It does seem like there should be some way to make a module-level
 constant that requires some computation.

Agreed.
 But I'd say just make 'em non final.  Or use CTFE cbrt/sqrt functions.
  Or just precompute the value.

The best would of course be to calculate the values at compile time. I didn't know that's possible in D. How do I do this? Since real is an architecture-dependent type, I don't want to precompute the values. -Lars
Sep 12 2008
prev sibling parent reply Frank Benoit <keinfarbton googlemail.com> writes:
I think 'const' should work.
Sep 12 2008
next sibling parent Lars Kyllingstad <public kyllingen.NOSPAMnet> writes:
Frank Benoit wrote:
 I think 'const' should work.

It works! Thanks! :) But isn't this the opposite of the intended behaviour? I thought consts were evaluated at compile time, and finals and static this() blocks at run time. At least that's how I've interpreted the D1 specs. -Lars
Sep 12 2008
prev sibling next sibling parent "Jarrett Billingsley" <jarrett.billingsley gmail.com> writes:
On Fri, Sep 12, 2008 at 4:20 AM, Lars Kyllingstad
<public kyllingen.nospamnet> wrote:
 Frank Benoit wrote:
 I think 'const' should work.

It works! Thanks! :) But isn't this the opposite of the intended behaviour? I thought consts were evaluated at compile time, and finals and static this() blocks at run time. At least that's how I've interpreted the D1 specs. -Lars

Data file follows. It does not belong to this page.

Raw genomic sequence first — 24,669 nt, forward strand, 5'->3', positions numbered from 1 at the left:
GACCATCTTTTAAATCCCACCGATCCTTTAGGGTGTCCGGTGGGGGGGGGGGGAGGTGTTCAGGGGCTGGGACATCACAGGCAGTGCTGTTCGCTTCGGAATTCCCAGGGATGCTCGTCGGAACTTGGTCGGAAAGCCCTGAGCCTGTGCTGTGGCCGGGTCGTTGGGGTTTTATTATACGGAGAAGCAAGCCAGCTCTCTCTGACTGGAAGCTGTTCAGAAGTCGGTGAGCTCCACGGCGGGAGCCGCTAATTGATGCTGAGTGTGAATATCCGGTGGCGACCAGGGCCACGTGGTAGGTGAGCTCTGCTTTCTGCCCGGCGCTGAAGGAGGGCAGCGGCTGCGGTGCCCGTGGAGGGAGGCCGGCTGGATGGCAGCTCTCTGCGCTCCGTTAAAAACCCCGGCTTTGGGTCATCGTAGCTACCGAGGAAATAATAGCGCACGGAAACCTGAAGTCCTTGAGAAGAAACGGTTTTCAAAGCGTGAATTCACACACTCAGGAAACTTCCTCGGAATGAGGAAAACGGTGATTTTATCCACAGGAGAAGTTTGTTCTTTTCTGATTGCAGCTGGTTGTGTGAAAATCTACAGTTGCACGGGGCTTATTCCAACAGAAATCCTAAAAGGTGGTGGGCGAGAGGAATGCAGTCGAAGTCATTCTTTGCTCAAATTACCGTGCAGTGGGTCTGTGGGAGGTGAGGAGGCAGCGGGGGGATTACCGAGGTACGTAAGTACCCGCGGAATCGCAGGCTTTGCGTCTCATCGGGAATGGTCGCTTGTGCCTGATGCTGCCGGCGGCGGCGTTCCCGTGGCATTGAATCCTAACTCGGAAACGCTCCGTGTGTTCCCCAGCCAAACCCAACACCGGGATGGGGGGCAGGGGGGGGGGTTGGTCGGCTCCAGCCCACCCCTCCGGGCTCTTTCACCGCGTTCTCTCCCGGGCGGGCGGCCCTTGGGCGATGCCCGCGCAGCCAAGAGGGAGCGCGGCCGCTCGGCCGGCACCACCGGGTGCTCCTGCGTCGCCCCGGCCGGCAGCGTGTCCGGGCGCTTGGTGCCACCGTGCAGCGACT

http://www.digitalmars.com/d/1.0/attribute.html#const "A const declaration without an initializer must be initialized in a constructor (for class fields) or in a static constructor (for static class members, or module variable declarations). " To be honest I'm not sure if the "un-reassignable" property of "final" is documented anywhere. There is a mention in the 1.011 changelog that "final for variables now works" but I don't know what "works" means.
Sep 12 2008
prev sibling parent "Bill Baxter" <wbaxter gmail.com> writes:
On Fri, Sep 12, 2008 at 9:49 PM, Jarrett Billingsley
<jarrett.billingsley gmail.com> wrote:
 On Fri, Sep 12, 2008 at 4:20 AM, Lars Kyllingstad
 <public kyllingen.nospamnet> wrote:
 Frank Benoit wrote:
 I think 'const' should work.

It works! Thanks! :) But isn't this the opposite of the intended behaviour? I thought consts were evaluated at compile time, and finals and static this() blocks at run time. At least that's how I've interpreted the D1 specs. -Lars

http://www.digitalmars.com/d/1.0/attribute.html#const "A const declaration without an initializer must be initialized in a constructor (for class fields) or in a static constructor (for static class members, or module variable declarations). " To be honest I'm not sure if the "un-reassignable" property of "final" is documented anywhere. There is a mention in the 1.011 changelog that "final for variables now works" but I don't know what "works" means.

Sounds like a bug then. If there's a loophole for const to init in static this() there should be the same loophole for final vars. Almost certainly just an oversight. --bb
Sep 12 2008